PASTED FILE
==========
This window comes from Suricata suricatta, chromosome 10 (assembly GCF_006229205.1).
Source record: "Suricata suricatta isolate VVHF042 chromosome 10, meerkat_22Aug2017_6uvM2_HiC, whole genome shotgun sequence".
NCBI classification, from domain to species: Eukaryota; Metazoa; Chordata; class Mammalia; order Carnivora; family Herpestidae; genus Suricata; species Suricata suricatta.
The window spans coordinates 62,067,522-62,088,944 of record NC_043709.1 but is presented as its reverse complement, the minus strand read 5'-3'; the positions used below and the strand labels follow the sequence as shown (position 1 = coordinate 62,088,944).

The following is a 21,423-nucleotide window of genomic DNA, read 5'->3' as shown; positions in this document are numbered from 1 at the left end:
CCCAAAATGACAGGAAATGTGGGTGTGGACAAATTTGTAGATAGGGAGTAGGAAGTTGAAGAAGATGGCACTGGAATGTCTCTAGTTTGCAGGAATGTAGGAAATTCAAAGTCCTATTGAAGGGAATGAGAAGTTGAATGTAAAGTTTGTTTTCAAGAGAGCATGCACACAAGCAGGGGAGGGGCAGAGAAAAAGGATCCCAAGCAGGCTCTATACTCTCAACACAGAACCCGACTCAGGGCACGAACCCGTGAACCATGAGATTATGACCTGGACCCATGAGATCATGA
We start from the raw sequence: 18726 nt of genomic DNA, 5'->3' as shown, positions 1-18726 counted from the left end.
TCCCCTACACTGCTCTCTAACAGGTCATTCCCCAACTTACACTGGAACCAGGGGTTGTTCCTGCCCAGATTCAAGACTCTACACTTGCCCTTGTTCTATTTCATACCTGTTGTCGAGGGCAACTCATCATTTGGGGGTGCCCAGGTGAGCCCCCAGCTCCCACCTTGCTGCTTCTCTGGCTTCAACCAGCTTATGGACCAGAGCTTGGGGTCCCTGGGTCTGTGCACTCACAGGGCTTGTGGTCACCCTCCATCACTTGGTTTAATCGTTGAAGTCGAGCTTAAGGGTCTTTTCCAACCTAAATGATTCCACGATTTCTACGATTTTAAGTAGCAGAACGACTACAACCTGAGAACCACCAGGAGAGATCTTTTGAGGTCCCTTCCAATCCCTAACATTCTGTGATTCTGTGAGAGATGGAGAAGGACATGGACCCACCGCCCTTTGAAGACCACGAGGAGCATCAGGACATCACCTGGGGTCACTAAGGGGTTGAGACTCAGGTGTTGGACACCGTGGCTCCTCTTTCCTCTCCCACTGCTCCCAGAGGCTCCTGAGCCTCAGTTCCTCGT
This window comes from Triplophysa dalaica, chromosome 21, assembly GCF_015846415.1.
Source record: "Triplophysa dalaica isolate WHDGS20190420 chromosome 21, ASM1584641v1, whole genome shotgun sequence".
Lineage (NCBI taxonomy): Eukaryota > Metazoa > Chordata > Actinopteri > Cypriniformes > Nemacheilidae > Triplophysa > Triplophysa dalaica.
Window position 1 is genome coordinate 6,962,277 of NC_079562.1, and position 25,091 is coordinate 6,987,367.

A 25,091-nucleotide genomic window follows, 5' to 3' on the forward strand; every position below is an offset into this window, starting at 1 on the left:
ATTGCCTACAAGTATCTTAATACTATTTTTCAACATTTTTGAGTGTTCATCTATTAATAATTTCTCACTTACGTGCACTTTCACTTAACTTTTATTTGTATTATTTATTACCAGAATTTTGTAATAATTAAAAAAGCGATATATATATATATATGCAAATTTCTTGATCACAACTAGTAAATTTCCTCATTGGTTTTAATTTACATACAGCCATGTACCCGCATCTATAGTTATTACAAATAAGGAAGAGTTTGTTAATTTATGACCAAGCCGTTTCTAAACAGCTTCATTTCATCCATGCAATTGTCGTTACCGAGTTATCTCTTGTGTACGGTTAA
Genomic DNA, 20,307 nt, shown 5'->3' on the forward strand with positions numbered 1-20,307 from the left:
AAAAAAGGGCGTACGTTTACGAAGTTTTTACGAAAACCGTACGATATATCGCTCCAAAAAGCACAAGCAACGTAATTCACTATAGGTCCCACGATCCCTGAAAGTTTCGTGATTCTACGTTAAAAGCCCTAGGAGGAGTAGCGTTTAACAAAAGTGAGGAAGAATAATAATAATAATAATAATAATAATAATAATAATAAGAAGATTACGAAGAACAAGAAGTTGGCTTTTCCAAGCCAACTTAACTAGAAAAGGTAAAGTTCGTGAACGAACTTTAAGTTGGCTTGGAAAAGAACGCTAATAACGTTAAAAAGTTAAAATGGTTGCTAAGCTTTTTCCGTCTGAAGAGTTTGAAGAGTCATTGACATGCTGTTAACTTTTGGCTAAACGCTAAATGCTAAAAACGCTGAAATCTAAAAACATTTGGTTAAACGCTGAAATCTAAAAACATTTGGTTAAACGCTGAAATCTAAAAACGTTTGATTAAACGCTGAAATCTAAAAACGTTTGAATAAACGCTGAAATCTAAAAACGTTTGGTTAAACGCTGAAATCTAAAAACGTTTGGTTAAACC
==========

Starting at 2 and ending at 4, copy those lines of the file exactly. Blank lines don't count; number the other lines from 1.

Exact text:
Source record: "Suricata suricatta isolate VVHF042 chromosome 10, meerkat_22Aug2017_6uvM2_HiC, whole genome shotgun sequence".
NCBI classification, from domain to species: Eukaryota; Metazoa; Chordata; class Mammalia; order Carnivora; family Herpestidae; genus Suricata; species Suricata suricatta.
The window spans coordinates 62,067,522-62,088,944 of record NC_043709.1 but is presented as its reverse complement, the minus strand read 5'-3'; the positions used below and the strand labels follow the sequence as shown (position 1 = coordinate 62,088,944).